egads and MO54Frank like this.
  20. mickeyc
    Joined: Jul 8, 2008
    Posts: 1,048

    mickeyc
    Member

    I installed thousands of 3/8 rivets in jail cells while
    working on a prison project. They had to be heated
    and then backed up with a bucking bar while being
    hand hammered into correct fitment, no slack allowed.
    This was a two man job. Care had to be taken to
    strike the rivet properly or it would become deformed
    and the inspectors would reject it. An air hammer
    is used when available and gives better results. I think
    the mentioned rivet bolts could be a good alternative to consider.
     
  21. alchemy
    Joined: Sep 27, 2002
    Posts: 15,531

    alchemy
    ALLIANCE MEMBER

    Why didn't you use rivet bolts in the prison project? Would have much easier. ;)
     
    continentaljohn likes this.
  22. The37Kid
    Joined: Apr 30, 2004
    Posts: 27,122

    The37Kid
    Member


    AGREE! This it the one stop get everything you need site. Great guy that has been supplying rivets for 20 years or so. I'm a happy customer. Bob
     
  23. woodiewagon46
    Joined: Mar 14, 2013
    Posts: 1,652

    woodiewagon46
    Member
    from New York

    I just replaced the front crossmember and four running board brackets on a Model A. As mikeyc outlines it's gonna take heat and a gun. If you can get someone to use the bucking bar it will help. With the Model A frame I was able o get a comfortable working position, but you might have issues getting into place. I would think about grade 5 or 8 bolts.
     
  24. Boryca
    Joined: Jul 18, 2011
    Posts: 662

    Boryca
    ALLIANCE MEMBER
    from Detroit

    Hate to rain on your parade, @Warpspeed, but this is incorrect information. As long as care is taken in drilling out/removing the rivet, a replacement will create a joint just as strong as the original. If you've ever flown in an airplane, I guarantee you've been supported by thousands of replaced rivets.

    There are as many different rivet alloys as there are metal alloys, and each has its own considerations for installation, but they are definitely replaceable, and generally stronger than a bolt in the same situation, with some exceptions. This is due to both the fact that rivets and holes are matched to tight tolerances initially, and the act of driving the rivet eliminates any slop remaining, creating a very tight fit indeed.

    We'll leave the self-locking nut topic for another day.
     
    continentaljohn likes this.
  25. 31Apickup
    Joined: Nov 8, 2005
    Posts: 2,130

    31Apickup
    ALLIANCE MEMBER

    Picked up a pneumatic rivet gun at a garage sale two years ago along with some differ bucking bars. Bought some metal rivets through McMaster-Car, 1/4” & 3/16”, not expensive at all. Riveted in several of the floor crossmembers in my coupe, easier than I expected, no heat. Just need the bucking bar placed squarely, cut the rivet to the proper length prior to bucking. End up with a tight connection. I’d rivet a whole frame if I need to.


    Sent from my iPhone using The H.A.M.B. mobile app
     
    continentaljohn likes this.
  26. continentaljohn
    Joined: Jul 24, 2002
    Posts: 4,478

    continentaljohn
    Member

    I use a USATACO 3X rivet gun for my bomber seats and chassie . We have a few local surplus materials suppliers that sell excess inventory and can find barrels of rivets there. The problem is your dont know alloy but on seats it doesn’t matter . The steel one you can spark test and test hardness of them. Ebay is a good source for surplus rivets and I just love the look of rivets ...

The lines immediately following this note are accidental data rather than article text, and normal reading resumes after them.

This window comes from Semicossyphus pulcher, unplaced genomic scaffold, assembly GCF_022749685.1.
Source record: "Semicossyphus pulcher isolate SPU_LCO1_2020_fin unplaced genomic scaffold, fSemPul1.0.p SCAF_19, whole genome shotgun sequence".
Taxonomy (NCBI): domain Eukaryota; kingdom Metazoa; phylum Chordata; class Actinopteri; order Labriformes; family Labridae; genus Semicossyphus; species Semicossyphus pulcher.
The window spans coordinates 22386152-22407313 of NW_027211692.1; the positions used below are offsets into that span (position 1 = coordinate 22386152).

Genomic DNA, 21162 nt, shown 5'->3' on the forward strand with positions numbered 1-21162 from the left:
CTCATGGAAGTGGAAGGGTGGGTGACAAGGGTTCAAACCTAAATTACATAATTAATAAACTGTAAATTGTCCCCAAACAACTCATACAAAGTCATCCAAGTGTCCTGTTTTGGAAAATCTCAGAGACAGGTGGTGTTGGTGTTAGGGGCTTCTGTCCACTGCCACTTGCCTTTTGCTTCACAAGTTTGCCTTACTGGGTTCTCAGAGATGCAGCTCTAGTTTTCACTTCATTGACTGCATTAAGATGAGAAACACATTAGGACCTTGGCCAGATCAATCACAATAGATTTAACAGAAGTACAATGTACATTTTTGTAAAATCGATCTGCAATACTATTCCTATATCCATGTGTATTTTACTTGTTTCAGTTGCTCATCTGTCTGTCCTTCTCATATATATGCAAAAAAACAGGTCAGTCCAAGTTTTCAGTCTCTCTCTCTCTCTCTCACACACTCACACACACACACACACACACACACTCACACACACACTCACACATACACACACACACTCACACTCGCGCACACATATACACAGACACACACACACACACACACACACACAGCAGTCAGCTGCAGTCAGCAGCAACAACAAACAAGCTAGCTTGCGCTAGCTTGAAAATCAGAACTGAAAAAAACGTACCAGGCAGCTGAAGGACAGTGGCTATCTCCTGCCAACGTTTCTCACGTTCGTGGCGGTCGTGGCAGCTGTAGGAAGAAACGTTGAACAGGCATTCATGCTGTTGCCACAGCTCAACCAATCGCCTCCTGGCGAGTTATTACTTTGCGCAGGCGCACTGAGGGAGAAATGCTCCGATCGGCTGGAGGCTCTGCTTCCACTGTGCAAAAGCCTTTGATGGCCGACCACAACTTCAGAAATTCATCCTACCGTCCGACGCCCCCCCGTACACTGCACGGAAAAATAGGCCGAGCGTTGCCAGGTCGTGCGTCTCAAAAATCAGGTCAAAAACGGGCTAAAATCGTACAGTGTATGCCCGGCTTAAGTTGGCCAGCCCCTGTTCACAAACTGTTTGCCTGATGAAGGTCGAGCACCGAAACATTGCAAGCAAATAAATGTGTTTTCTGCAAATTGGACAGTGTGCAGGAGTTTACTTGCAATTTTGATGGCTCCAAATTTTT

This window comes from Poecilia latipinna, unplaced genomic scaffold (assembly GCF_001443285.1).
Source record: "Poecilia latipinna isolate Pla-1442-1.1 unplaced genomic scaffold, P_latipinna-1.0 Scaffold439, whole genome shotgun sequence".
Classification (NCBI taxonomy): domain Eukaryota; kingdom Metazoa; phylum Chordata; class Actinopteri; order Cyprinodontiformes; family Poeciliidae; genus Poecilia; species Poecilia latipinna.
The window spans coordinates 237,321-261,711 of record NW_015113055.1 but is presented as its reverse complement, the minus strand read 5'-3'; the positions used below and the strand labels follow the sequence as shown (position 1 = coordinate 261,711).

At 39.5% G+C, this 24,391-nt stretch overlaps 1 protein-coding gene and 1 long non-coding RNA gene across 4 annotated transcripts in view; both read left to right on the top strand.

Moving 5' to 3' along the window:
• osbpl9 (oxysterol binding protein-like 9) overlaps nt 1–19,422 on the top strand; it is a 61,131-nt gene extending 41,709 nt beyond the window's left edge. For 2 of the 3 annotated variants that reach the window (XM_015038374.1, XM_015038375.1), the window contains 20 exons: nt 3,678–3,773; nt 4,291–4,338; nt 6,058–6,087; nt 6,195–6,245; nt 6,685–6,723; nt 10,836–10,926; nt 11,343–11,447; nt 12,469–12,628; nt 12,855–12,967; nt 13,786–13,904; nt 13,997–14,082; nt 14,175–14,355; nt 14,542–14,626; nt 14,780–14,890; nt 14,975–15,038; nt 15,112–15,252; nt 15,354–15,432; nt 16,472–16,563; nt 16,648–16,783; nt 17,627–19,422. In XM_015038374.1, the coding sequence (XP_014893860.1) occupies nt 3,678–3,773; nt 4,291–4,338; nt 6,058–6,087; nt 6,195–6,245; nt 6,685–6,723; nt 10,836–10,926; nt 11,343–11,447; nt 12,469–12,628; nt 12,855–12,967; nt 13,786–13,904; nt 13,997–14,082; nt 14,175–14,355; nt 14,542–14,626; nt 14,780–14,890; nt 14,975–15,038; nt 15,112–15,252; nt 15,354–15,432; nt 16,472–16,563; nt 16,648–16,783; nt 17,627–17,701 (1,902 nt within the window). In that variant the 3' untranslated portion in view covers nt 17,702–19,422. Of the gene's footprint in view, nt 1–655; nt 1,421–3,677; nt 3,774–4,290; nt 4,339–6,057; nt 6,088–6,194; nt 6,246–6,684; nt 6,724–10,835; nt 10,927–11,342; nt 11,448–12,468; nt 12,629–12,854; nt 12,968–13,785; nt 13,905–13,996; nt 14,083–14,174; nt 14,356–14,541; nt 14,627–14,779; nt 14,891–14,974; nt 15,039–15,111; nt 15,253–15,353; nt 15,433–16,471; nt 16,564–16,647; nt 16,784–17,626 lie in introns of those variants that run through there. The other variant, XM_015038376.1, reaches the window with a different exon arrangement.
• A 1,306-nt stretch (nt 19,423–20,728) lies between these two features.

Lots of good articles on the rivet and tolerances for hole and rivet size on the Hansen rivets site image.jpg
     
    mgtstumpy likes this.
  27. mickeyc
    Joined: Jul 8, 2008
    Posts: 1,048

    mickeyc
    Member

    The inmates would have disassembled the whole damn
    jail overnight! Some round head rivet bolts were used
    on the back side in the pipe chase areas of the cell blocks. Not accessible from the inmate side. We did have to spoil the threads after they were torqued.
    On another note doing rivets on bridges and steel
    structures was a way different issue. Before my time,
    however I did a several rivet removal and replace jobs
    on bridges. Hard ass work but great fun! Like shooting
    an automatic rifle all day!
     
  28. Reidy
    Joined: May 13, 2016
    Posts: 88

    Reidy
    Member

    Thanks for all of the replies. I had a look at the Pakistani trucks. I guess that is not the first day on the job as they make it look easy. There would not want to be any trust issues there.

    I am curious why the prison was riveted together and not welded. Welding would seem easier.

    Rivets in a chassis seems like and old and primitive way to do things, but having worked around aircraft rivets seem to be the preferred method. I guess we have been conditioned to thinking a nut and bolt has to be better than an old blacksmiths rivet.

    Steve
     
  29. A rivet expands inside the joint, a nut and bolt only compresses it. That's why things like front crossmembers should be either properly riveted or welded, not bolted.
     
    David Gersic likes this.
  30. Mr48chev
    Joined: Dec 28, 2007
    Posts: 26,971

    Mr48chev
    ALLIANCE MEMBER

    It's going to take a serous rivet gun/driver and someone who has a good grasp on what he is doing holding the bucking bar to get those set right.
    Still you should have some suppliers in Australia so you don't have to order from the US and pay more for shipping than for the rivets. Possibly ag equipment suppliers or your version of McMaster Carr. If you have to order from the US I do suggest McMaster Carr as small orders don't phase them in the least. They don't do the "you have to buy a box" they will sell you what you need on anything they sell
    I am going to assume that you are full and well aware what lengths you will need to have the proper crush on the rivet.
    Now show us the photos when you do it and get it done.